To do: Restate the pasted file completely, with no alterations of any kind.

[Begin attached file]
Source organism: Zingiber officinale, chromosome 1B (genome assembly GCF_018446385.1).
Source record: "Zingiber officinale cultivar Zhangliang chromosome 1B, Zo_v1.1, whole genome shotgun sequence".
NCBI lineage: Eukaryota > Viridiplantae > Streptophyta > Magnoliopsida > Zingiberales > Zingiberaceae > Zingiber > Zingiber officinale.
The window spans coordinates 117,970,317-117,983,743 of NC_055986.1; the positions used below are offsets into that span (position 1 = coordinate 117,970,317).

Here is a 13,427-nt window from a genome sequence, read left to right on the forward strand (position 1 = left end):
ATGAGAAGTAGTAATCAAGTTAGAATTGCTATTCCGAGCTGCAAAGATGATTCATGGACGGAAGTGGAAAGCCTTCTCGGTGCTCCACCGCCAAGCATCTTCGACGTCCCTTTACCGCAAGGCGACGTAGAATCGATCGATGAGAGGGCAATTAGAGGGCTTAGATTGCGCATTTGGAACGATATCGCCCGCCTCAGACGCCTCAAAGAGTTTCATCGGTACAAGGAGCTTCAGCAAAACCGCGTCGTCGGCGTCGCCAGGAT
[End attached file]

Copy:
Source organism: Zingiber officinale, chromosome 1B (genome assembly GCF_018446385.1).
Source record: "Zingiber officinale cultivar Zhangliang chromosome 1B, Zo_v1.1, whole genome shotgun sequence".
NCBI lineage: Eukaryota > Viridiplantae > Streptophyta > Magnoliopsida > Zingiberales > Zingiberaceae > Zingiber > Zingiber officinale.
The window spans coordinates 117,970,317-117,983,743 of NC_055986.1; the positions used below are offsets into that span (position 1 = coordinate 117,970,317).

Here is a 13,427-nt window from a genome sequence, read left to right on the forward strand (position 1 = left end):
ATGAGAAGTAGTAATCAAGTTAGAATTGCTATTCCGAGCTGCAAAGATGATTCATGGACGGAAGTGGAAAGCCTTCTCGGTGCTCCACCGCCAAGCATCTTCGACGTCCCTTTACCGCAAGGCGACGTAGAATCGATCGATGAGAGGGCAATTAGAGGGCTTAGATTGCGCATTTGGAACGATATCGCCCGCCTCAGACGCCTCAAAGAGTTTCATCGGTACAAGGAGCTTCAGCAAAACCGCGTCGTCGGCGTCGCCAGGAT